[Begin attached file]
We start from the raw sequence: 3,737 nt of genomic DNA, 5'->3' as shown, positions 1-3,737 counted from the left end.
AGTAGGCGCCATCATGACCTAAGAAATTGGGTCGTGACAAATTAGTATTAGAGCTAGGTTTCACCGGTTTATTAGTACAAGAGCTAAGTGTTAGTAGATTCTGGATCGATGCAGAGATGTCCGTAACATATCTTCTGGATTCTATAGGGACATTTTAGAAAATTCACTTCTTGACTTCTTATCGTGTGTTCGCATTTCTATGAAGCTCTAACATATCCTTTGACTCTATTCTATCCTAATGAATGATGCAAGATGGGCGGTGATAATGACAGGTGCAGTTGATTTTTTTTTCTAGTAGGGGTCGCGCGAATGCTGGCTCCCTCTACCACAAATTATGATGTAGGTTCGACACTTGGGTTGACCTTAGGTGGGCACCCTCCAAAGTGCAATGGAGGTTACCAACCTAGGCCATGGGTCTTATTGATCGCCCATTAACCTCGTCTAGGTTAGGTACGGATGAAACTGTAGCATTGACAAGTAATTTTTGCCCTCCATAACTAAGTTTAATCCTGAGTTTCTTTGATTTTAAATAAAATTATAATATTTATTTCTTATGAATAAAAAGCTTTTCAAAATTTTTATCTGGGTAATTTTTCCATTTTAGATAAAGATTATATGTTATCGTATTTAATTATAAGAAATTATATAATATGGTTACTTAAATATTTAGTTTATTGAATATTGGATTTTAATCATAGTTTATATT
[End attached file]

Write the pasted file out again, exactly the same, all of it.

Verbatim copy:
We start from the raw sequence: 3,737 nt of genomic DNA, 5'->3' as shown, positions 1-3,737 counted from the left end.
AGTAGGCGCCATCATGACCTAAGAAATTGGGTCGTGACAAATTAGTATTAGAGCTAGGTTTCACCGGTTTATTAGTACAAGAGCTAAGTGTTAGTAGATTCTGGATCGATGCAGAGATGTCCGTAACATATCTTCTGGATTCTATAGGGACATTTTAGAAAATTCACTTCTTGACTTCTTATCGTGTGTTCGCATTTCTATGAAGCTCTAACATATCCTTTGACTCTATTCTATCCTAATGAATGATGCAAGATGGGCGGTGATAATGACAGGTGCAGTTGATTTTTTTTTCTAGTAGGGGTCGCGCGAATGCTGGCTCCCTCTACCACAAATTATGATGTAGGTTCGACACTTGGGTTGACCTTAGGTGGGCACCCTCCAAAGTGCAATGGAGGTTACCAACCTAGGCCATGGGTCTTATTGATCGCCCATTAACCTCGTCTAGGTTAGGTACGGATGAAACTGTAGCATTGACAAGTAATTTTTGCCCTCCATAACTAAGTTTAATCCTGAGTTTCTTTGATTTTAAATAAAATTATAATATTTATTTCTTATGAATAAAAAGCTTTTCAAAATTTTTATCTGGGTAATTTTTCCATTTTAGATAAAGATTATATGTTATCGTATTTAATTATAAGAAATTATATAATATGGTTACTTAAATATTTAGTTTATTGAATATTGGATTTTAATCATAGTTTATATT